KONIJETI VENKAYYA Vs. THAMMANA PEDA VENKATA SUBBARAO
LAWS(APH)-1955-12-2
HIGH COURT OF ANDHRA PRADESH
Decided on December 15,1955

KONIJETI VENKAYYA Appellant
VERSUS
THAMMANA PEDA VENKATA SUBBARAO Respondents


Referred Judgements :-

LVON V. REED [REFERRED TO]
CHUNDER MONEE NYA BUSAN V. SHAMBUCHANDRA CHUCKERBUTTY [REFERRED TO]
DIWALI V. PATEL BECHARDAS [REFERRED TO]
ELIAS MEYER V. MANORANJAN [REFERRED TO]
BROW NATH V. MAHESWAR [REFERRED TO]
AND NARASIMHA V. LAKSHMANA [REFERRED TO]
BAHURANI V. THAKUR RAJENDRA BAKSH SINGH [REFERRED TO]
BOARD OF REVENUE V. MURUGESA MUDALIAR [REFERRED TO]
SUBHA LAL V. FATEH MUHAMMAD [REFERRED TO]
RAJANI MOHAN V. SHAMBUNATH [REFERRED TO]
JOGESWAR NARAIN DEO VS. RAM CHUND DUTT [REFERRED TO]



Cited Judgements :-

V SURYANARAYANA VS. SITARAMA CHIT FUND CO [LAWS(APH)-1992-9-4] [REFERRED TO]
SHOBHANA TRADERS PVT. LTD VS. EAST INDIA HOTELS LIMITED [LAWS(CAL)-1997-9-37] [REFERRED TO]
NANDINAMPATI LAKSHMI NARASIMHA RAO VS. SRIKONDA VEERA RAGHAVAMMA [LAWS(APH)-2000-2-85] [REFERRED TO]
DALIP SINGH VS. BHARWAN BAI [LAWS(P&H)-1989-5-71] [REFERRED TO]
PHOOL CHAND VS. KHAJU LAL [LAWS(RAJ)-1987-8-84] [REFERRED TO]
RASAPPA GOUNDER VS. G. N. RAMASWAMI [LAWS(MAD)-1975-3-66] [REFERRED TO]
BABULAL GAYAPRASAD VS. COLLECTOR DAMOH [LAWS(SC)-1965-2-40] [REFERRED]
S RAJDEV SINGH VS. ROYAL STUDIOS [LAWS(DLH)-1971-7-6] [REFERRED = 1956 ANDH WR 1093,9]
KALIGOTLA VENKATA SIVARAMA KRISHNA VS. KALIGOTLA SEETA MAHALAKSHMI [LAWS(APH)-1998-7-33] [REFERRED TO]
LAKSHAMMA VS. B P THIRUMALA SETTY [LAWS(KAR)-2005-9-53] [REFERRED TO]
MUTHUKRISHNAN VS. RAMAIAN [LAWS(MAD)-1997-11-91] [REFERRED TO]
A SULAIKHA BEEVI VS. K C MATHEW [LAWS(KER)-2000-12-10] [REFERRED]
SHEIKH MUSHTAQ AHMED VS. L SOHAN LAL [LAWS(J&K)-1972-7-6] [REFERRED TO]
DOGAR MAL VS. GURANDITTA MAL MALHOTRA [LAWS(P&H)-1967-10-22] [REFERRED TO]
K KUNGU GOVINDAN VS. PARAKKAT KUNHILEKSHMI AMMA [LAWS(KER)-1965-11-29] [REFERRED TO]
WEST BENGAL TRADE PROMOTION ORGANISATION VS. INDIAN CRAFT VILLAGE TRUST [LAWS(CAL)-2011-2-22] [REFERRED TO]
K. KUPPUSAMY GOUNDER VS. THE BOARD OF REVENUE, REPRESENTED BY THE COMMISSIONER OF LAND REVENUE AND FOOD PRODUCTION AND ORS. [LAWS(MAD)-1968-11-50] [REFERRED TO]
GOVINDER KAUR VS. HARDEO [LAWS(RAJ)-1980-3-31] [REFERRED TO]
SMT. LAKSHAMMA VS. B.P. THIRUMALA SETTY [LAWS(KAR)-2005-9-112] [REFERRED TO]
ASHA VS. RAJ KUMAR MEHRA AND ORS [LAWS(HPH)-2017-12-56] [REFERRED TO]
PUNEET KUMAR SINGH VS. BHARAT PETROLEUM CORPORATION LTD. [LAWS(ALL)-2019-12-100] [REFERRED TO]


JUDGEMENT

Viswanatha Sastri, J. - (1.)The facts that are common to these appeals have been stated in the judgment of my learned brother which I have had the advantage of reading and it is unnecessary for me to repeat them. Suffice it to say that the dispute in four of these appeals encircles a lease, Exhibit B-26 granted by the 1st defendant on 29th January, 1947. The dispute in A.S. No.642/51 relates to the truth and validity of a codicil Exhibit B-21 (a) and of a gift deed Exhibit B-41 purporting to have been executed by the 1st defendant. The general features of the case as well as the contentions of the parties and the findings of the lower Court in the suits which have given rise to these appeals, have been adverted to in the judgment of my brother. In my judgment, I propose to deal with the case of the parties in so far as it relates to the validity of the leases of the Kanaka Durga Groundnut Oil Mill, Exhibits B-2, B-8. B-12 and B-26 the particulars of which have been set out in the judgment just now delivered.
(2.)On the construction of the lease deed Exhibit B-2 dated 12th December, 1943, I am of the opinion that the two lessees, the plaintiff and his father, acquired the leasehold interest as tenants-in-common without any right of survivorship inter se. The lessor had a four annas share in the Kanaka Durga Oil Mill which she leased "for the entire lifetime" of the plaintiff and his father on annual rent of Rs. 300, besides municipal taxes for the payment of which the two lessees held themselves jointly and severally responsible. Exhibit B-2 also provided that " till the end of the lifetime " of both the lessees, the lessor had no right to enter into possession but could only collect the rent at the stipulated rate. A further clause in the lease was to the effect that during the lifetime of the lessees, they had a right to work the mill either jointly or severally at their own expense and take the profits. The municipal and other charges and taxes in respect of the property accruing during the lifetime of either of the lessees had to be paid by them. His father having died pending the suit, the plaintiff claims the entire four annas share in the leasehold interest by survivorship on the ground that Exhibit B-2 created a joint tenancy. In my opinion he plaintiff's claim is untenable.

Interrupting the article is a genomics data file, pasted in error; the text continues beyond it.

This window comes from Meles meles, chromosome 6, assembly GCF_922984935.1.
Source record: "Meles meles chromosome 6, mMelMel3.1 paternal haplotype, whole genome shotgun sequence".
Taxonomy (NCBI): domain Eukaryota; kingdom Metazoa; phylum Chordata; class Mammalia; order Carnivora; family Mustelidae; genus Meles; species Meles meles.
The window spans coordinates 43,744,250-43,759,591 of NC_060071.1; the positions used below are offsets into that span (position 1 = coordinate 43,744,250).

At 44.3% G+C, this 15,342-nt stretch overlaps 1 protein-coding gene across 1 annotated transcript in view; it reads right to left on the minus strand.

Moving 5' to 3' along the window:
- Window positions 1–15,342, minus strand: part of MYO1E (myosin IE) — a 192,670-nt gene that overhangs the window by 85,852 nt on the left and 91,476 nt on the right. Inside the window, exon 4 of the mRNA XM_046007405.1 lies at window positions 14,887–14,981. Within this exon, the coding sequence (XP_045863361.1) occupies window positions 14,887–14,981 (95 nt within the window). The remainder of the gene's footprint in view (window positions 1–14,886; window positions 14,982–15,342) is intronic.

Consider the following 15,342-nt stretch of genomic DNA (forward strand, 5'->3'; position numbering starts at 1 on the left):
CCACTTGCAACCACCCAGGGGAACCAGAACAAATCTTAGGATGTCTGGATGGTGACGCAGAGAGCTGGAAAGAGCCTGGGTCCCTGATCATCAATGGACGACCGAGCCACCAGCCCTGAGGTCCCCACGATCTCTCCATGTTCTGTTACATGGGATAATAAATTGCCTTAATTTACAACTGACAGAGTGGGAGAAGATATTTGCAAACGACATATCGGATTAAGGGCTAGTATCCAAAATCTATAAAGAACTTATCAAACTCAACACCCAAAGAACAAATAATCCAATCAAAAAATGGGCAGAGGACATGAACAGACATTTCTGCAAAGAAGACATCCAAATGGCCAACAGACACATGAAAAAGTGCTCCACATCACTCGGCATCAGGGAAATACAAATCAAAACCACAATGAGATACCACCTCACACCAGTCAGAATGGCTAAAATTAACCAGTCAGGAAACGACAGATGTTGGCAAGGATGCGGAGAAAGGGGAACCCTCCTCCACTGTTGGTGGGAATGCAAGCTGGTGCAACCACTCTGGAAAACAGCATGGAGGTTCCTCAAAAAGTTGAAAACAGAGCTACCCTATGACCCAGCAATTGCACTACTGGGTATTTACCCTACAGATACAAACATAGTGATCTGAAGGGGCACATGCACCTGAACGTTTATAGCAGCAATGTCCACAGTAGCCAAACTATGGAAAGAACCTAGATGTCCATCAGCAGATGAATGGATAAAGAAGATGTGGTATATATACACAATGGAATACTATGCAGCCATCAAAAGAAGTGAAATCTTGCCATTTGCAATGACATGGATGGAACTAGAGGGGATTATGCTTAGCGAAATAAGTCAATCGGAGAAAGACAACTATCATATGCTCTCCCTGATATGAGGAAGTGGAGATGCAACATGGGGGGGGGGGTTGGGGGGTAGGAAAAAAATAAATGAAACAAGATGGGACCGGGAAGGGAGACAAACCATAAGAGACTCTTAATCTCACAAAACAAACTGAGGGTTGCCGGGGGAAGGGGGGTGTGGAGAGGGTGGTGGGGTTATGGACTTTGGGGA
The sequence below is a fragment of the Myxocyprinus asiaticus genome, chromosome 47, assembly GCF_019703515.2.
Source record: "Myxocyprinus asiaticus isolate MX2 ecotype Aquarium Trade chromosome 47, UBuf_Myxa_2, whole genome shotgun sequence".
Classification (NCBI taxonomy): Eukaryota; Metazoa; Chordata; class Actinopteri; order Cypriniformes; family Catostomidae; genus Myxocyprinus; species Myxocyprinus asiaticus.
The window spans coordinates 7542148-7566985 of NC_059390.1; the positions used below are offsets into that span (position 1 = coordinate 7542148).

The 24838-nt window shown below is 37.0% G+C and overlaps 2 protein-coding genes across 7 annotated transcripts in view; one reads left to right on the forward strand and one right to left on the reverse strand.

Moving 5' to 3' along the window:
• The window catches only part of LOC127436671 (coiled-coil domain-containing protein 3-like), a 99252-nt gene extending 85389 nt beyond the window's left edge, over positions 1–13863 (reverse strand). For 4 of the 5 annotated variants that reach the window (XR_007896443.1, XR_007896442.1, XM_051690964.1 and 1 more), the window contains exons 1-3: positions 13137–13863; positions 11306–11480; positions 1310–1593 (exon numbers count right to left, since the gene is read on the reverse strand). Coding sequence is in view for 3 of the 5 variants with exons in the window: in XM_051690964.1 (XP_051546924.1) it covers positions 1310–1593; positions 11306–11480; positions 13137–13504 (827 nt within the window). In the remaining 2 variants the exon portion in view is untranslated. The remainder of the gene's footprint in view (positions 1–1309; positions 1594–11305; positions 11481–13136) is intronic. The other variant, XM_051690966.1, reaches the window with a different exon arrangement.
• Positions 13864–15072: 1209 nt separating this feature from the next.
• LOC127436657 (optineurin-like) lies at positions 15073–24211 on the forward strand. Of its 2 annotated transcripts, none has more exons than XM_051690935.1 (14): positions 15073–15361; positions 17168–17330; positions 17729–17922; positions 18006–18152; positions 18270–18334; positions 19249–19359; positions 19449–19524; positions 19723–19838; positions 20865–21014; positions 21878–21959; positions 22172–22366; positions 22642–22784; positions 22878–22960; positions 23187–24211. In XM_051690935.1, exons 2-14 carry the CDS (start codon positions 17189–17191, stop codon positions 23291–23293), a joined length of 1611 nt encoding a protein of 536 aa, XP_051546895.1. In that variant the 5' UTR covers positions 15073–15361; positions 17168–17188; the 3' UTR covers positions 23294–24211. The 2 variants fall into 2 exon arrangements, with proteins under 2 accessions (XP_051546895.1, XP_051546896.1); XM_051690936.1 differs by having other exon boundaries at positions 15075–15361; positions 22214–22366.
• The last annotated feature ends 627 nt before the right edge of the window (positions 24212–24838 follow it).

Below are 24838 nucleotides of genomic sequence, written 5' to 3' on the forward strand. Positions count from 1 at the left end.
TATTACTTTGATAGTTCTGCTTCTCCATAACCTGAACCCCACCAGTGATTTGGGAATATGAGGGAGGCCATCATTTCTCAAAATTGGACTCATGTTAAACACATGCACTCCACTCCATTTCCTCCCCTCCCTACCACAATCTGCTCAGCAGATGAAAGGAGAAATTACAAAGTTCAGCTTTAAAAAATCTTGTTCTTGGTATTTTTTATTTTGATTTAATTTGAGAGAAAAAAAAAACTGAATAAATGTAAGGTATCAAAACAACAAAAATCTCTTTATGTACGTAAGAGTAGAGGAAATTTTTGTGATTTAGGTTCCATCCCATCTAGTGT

(3.)The plaintiff and his father had ceased to be members of a joint family and had become divided from each other under Exhibit B-1 dated 16th June, 1943. In the Oil Mill, the plaintiff had a four annas share and his father had an eight annas share at the time when the lease Exhibit B-2 was granted to them. They were doing business on their own account or in partnership but not as members of a joint family. With a view to keep the entire mill under their control and prevent the intrusion of strangers as lessees of a fractional share, the plaintiff and his father took a lease of the four annas share from its owner under Exhibit B-2. It was contended on behalf of the plaintiff that Exhibit B-2 represented a contractual arrangement between the lessor on the one hand and the lessees on the other hand for payment of a certain sum to the former as compensation for the exclusive occupation of common property by the latter. According to him the rights and obligations of the plaintiff's father under Exhibit B-2 ceased with his death and that the only person entitled to enforce the terms of Exhibit B-2 and liable for the discharge of the obligations thereunder, was the plaintiff himself. This argument was again stressed with reference to another portion of the case dealt later in the course of the judgment. A lease is not a mere contract but is a transfer of an interest in immoveable property, that is to say, of a right to enjoy the property for a term in consideration of a payment in money or kind by the transferee to the transferor. The leasehold interest is, like any other interest in immoveable property, capable of being inherited or transferred. Being an estate of inheritance, the interest of the lessee vests on his death, in his heirs, executors or legatees. The period of the lease need not be certain on the date of the lease itself. It is enough if it is fixed with reference to a future event which must happen and on the happening of which the lease will stand determined. The period is "certain" if it can be made certain on a future date, on the principle id certum est quod certum reddi potest. A lease for the lifetime of the lessor or lessee or of any other living person will be valid in law. The term of the lease under Exhibit B-2 is the lifetime of the plaintiff or his father, whoever survives the other. The fact that one of the lessees pre-deceased the other does not entail a cutting down of the term of the lease and in the absence of a specific provision to that effect in the lease the legal representative of the deceased lessee would be entitled to the benefit of the lease along with and during the liefime of the surviving lessee. Exhibit B-2 does not provide either for the devolution of the interest of a deceased lessee on the survivor or for its reverter to the lessor. It is no doubt true that a joint tenancy with a right of survivorship might be created by the use of appropriate words in a grant or a lease, but there is no presumption in its favour. Indeed as early as Jogeswar Narain Deo v. Ram Chandra Datt, (1896) I L R. 23 Cal. 670 : L.R. 23 I.A. 37 : 6 M.L.J. 75 (P.C.), the Judicial Committee held that a joint tenancy was unknown to Hindu Law except in the case of a coparcenary between the members of a Mitakshara family and deprecated the importation of an extremely technical rule of English conveyancing into the construction of Indian documents. As pointed out in the case above cited, even according to English Law a conveyance or agreement to convey his personal interest by one of the joint tenants operates as a severance. In the present case, the plaintiff and his father separately dealt with a two annas share of the leasehold interest acquired by them under Exhibit B-2 when they granted the lease Exhibit B-12, dated 9th October, 1946. It is unnecessary for us to consider the numerous decisions holding that the estate taken by two or more donees or legatees under a grant or a will was tenancy-in-common and not a joint tenancy. Suffice it to say that an estate taken by two brothers who had not become divided, under a grant made in their favour, was held to have been taken by them as tenants-in-common. See Mt. Bahurani v. Thakur Rajendra Baksh Singh, (1933) L.R. 60 I.A.95 : I.L.R.8 Luck.121 : 64 M.L.J.555 : A.I.R. 933 P.C. 72 (P.C.), Bai Diwali v. Patel Bechardas, (1902) I.L.R. 26 Bom. 445. It is an a fortiori case where the grantees are divided members. Having regard to the terms of Exhibit B-2, I must hold that the lessees were tenants-in-common in respect of the leasehold interest and the plaintiff's, claim by survivorship to the two annas share of his father is untenable. The 4th defendant, the minor step-brother of the plaintiff, having remained undivided with his father would be a preferential heir to his father's self-acquired property and would exclude the plaintiff, a divided son. The authorities on this point were recently reviewed in my judgment in S.A. No. 1961 of 1952 and it is unnecessary to refer to them again.